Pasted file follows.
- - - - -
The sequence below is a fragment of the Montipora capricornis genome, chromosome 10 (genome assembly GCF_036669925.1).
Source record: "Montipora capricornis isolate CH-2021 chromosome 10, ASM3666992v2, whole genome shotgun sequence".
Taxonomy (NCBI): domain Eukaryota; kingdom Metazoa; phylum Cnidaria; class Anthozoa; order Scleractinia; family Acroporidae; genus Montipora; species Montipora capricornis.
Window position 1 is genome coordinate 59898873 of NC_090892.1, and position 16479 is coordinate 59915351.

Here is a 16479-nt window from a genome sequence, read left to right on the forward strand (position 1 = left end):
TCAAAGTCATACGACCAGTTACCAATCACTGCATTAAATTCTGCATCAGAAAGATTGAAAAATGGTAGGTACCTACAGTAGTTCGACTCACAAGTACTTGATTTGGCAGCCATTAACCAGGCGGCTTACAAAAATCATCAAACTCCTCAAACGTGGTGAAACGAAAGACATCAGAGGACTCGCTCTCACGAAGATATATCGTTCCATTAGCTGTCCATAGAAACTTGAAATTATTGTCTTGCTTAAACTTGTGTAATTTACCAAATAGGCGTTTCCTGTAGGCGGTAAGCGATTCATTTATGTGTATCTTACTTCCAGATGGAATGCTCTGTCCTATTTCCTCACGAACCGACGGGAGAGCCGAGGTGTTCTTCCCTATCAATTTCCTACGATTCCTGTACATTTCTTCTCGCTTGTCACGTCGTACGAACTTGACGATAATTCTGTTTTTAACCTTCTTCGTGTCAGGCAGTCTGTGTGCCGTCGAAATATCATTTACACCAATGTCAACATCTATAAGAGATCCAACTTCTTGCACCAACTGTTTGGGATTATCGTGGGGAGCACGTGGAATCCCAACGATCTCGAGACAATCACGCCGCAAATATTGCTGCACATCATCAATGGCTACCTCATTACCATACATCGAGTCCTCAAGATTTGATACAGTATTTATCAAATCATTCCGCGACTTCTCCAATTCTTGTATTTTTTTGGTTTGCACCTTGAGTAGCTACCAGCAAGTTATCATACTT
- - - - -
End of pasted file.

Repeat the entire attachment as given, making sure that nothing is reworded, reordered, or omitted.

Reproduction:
The sequence below is a fragment of the Montipora capricornis genome, chromosome 10 (genome assembly GCF_036669925.1).
Source record: "Montipora capricornis isolate CH-2021 chromosome 10, ASM3666992v2, whole genome shotgun sequence".
Taxonomy (NCBI): domain Eukaryota; kingdom Metazoa; phylum Cnidaria; class Anthozoa; order Scleractinia; family Acroporidae; genus Montipora; species Montipora capricornis.
Window position 1 is genome coordinate 59898873 of NC_090892.1, and position 16479 is coordinate 59915351.

Here is a 16479-nt window from a genome sequence, read left to right on the forward strand (position 1 = left end):
TCAAAGTCATACGACCAGTTACCAATCACTGCATTAAATTCTGCATCAGAAAGATTGAAAAATGGTAGGTACCTACAGTAGTTCGACTCACAAGTACTTGATTTGGCAGCCATTAACCAGGCGGCTTACAAAAATCATCAAACTCCTCAAACGTGGTGAAACGAAAGACATCAGAGGACTCGCTCTCACGAAGATATATCGTTCCATTAGCTGTCCATAGAAACTTGAAATTATTGTCTTGCTTAAACTTGTGTAATTTACCAAATAGGCGTTTCCTGTAGGCGGTAAGCGATTCATTTATGTGTATCTTACTTCCAGATGGAATGCTCTGTCCTATTTCCTCACGAACCGACGGGAGAGCCGAGGTGTTCTTCCCTATCAATTTCCTACGATTCCTGTACATTTCTTCTCGCTTGTCACGTCGTACGAACTTGACGATAATTCTGTTTTTAACCTTCTTCGTGTCAGGCAGTCTGTGTGCCGTCGAAATATCATTTACACCAATGTCAACATCTATAAGAGATCCAACTTCTTGCACCAACTGTTTGGGATTATCGTGGGGAGCACGTGGAATCCCAACGATCTCGAGACAATCACGCCGCAAATATTGCTGCACATCATCAATGGCTACCTCATTACCATACATCGAGTCCTCAAGATTTGATACAGTATTTATCAAATCATTCCGCGACTTCTCCAATTCTTGTATTTTTTTGGTTTGCACCTTGAGTAGCTACCAGCAAGTTATCATACTT